Overall, in its first eighteen months, this government has done very well in my view with ministers who have generally performed well in their portfolios.

  5. Phil Pryor

    The core of this refugee detention law/detention/release problem is found in coalition incompetence, and Dutton is up there as a spotlit dill. They intended to elbow and bend law, if not try to break it, but final adjudication by our High Court has started to settle this, with more to come. It is filthy conservative attitude to avoid reality, bend law to suit, contrive to cover up some irritation, and with no reserve plan when their incompetence in administraion and law application was found wrong.. Yet Dutton, known for favouring aspects of avoidance of “law” in visas and immigration requirements, puts up a front to feed the dills who hate “strangers” and “foreigners”. There is always media slime behind conservative doings, and a sniff of Merde Dog droppings floats about,.

  6. New Bruce

    Spot On.
    It feels as though our Guvvm’nt is afraid to raise it’s head above the parrapets of life, lest it gets mud slung at it.
    Personally, I don’t think much of Albo, but that is not the point. He, or Burke, or Wong, need to get out there each day both Before and after the parliamentary session and Sell, Sell, Sell.
    Slam the “old model’s” poor performance, and shout the
    New features from the rafters and rooftops.
    No, it does not help to have a biased media with a hatchet always in hand against them, and suppprtive of the spud, but to quote marketing 101, “A business with no sign is a sign of No Business”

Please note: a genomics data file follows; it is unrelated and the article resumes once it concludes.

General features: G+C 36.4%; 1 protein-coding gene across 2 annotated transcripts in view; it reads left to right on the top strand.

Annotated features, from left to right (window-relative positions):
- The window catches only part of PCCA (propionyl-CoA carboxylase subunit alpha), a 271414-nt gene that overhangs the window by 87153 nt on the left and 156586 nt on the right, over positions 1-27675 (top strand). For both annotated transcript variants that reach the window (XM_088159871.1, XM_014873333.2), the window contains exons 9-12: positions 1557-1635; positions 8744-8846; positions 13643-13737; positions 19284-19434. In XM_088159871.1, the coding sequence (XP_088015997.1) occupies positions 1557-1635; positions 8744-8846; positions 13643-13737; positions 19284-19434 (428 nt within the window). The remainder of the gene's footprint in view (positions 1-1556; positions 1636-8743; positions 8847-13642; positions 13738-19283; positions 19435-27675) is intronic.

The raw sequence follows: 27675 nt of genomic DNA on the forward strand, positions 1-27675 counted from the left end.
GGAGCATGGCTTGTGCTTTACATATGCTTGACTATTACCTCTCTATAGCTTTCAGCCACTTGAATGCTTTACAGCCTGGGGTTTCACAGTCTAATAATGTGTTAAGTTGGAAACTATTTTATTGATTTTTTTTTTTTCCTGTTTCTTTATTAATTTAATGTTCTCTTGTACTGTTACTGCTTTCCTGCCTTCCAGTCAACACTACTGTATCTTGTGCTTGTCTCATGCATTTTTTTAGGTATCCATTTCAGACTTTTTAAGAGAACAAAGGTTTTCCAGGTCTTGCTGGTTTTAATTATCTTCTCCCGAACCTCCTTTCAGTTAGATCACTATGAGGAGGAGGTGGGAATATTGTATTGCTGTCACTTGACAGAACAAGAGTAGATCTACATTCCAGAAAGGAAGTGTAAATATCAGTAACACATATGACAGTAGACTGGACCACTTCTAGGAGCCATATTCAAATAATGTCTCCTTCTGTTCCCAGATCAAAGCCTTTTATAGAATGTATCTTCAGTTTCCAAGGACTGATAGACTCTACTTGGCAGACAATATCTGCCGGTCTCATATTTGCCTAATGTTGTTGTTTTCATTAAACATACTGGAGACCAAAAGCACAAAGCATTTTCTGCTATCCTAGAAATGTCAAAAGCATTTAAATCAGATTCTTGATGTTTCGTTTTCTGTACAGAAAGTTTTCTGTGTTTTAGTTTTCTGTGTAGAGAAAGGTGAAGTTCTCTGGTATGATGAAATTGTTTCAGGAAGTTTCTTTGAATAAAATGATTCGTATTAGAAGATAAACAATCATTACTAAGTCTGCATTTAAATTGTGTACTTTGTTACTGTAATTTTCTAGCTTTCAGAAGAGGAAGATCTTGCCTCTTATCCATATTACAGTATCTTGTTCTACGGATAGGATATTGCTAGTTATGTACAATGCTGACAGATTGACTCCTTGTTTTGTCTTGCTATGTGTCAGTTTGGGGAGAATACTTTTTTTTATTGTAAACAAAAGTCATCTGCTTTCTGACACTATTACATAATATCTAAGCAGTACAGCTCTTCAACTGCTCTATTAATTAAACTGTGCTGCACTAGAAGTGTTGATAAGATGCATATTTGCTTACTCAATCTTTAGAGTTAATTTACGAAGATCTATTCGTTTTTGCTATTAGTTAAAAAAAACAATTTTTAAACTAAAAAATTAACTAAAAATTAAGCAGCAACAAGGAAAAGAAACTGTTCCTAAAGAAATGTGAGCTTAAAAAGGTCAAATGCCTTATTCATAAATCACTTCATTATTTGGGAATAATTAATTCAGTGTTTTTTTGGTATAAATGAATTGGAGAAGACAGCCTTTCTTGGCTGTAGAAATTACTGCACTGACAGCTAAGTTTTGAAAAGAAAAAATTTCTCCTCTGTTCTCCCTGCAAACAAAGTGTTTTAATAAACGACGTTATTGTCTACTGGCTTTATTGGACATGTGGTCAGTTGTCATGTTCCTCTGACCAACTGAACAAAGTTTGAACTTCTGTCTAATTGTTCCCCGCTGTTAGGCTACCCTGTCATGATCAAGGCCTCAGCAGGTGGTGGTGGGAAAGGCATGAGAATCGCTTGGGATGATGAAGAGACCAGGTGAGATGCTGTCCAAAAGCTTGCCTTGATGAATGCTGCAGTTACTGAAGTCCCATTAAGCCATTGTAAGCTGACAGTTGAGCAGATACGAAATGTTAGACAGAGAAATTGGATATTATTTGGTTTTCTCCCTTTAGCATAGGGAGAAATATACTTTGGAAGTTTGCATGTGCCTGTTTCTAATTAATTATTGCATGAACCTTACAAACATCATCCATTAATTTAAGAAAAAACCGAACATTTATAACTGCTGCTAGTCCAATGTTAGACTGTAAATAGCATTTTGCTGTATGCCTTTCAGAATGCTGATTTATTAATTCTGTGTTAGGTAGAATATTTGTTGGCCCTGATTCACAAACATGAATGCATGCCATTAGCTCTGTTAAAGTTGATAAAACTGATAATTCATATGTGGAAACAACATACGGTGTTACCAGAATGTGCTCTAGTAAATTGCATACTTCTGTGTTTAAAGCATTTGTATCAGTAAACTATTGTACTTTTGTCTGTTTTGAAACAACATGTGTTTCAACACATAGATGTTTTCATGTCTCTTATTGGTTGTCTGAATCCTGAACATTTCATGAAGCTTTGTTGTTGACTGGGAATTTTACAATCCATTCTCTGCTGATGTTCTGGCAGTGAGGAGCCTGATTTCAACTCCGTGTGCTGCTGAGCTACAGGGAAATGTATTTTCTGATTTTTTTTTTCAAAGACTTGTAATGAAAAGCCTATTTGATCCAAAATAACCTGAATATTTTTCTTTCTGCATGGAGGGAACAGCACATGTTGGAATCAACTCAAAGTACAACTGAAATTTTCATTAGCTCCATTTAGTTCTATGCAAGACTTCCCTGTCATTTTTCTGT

7. Bob

    Yes Terence, I found that odd at the time. Court throws its molotov-cocktail decision into the public arena, then ducks for cover. Kaboom. Why didn’t they release their reasoning on the day? It’d have saved a lot of angst. Then again, follow the $. Court$ are not a charity, or at least not in the usual sense of the word, that is, a charity set up to benefit others. The ‘judges might be playing games to generate more work down the road’ I heard someone say at the bus-stop the other day when they were relating a story to their friend, something to do with a conversation the storyteller over-heard at a Hearsay Conference the day before apparently.

  8. B Sullivan

    The court found that indefinite detention is illegal. Surprise, surprise, surprise! What difference would it have made if the court had simultaneously published their reasoning?

    The government failed to anticipate the obvious. Perhaps they expected the court to conveniently rule in favour of injustice. They had to obey the ruling or be guilty of illegally detaining people. They just hadn’t prepared for the foreseeable backlash that doing the right thing was inevitably going to attract from those who cannot comprehend the nature of justice or have a grievance against it being applied to everyone.

  9. Terence Mills

    B Sullivan

    I maintain that a government cannot exercise rational decision making processes based on a verbal High Court decision delivered via the media.

    The reasons (rationes decidendi) or “the rationale for the decision” is absolutely fundamental to the consequential decision making process.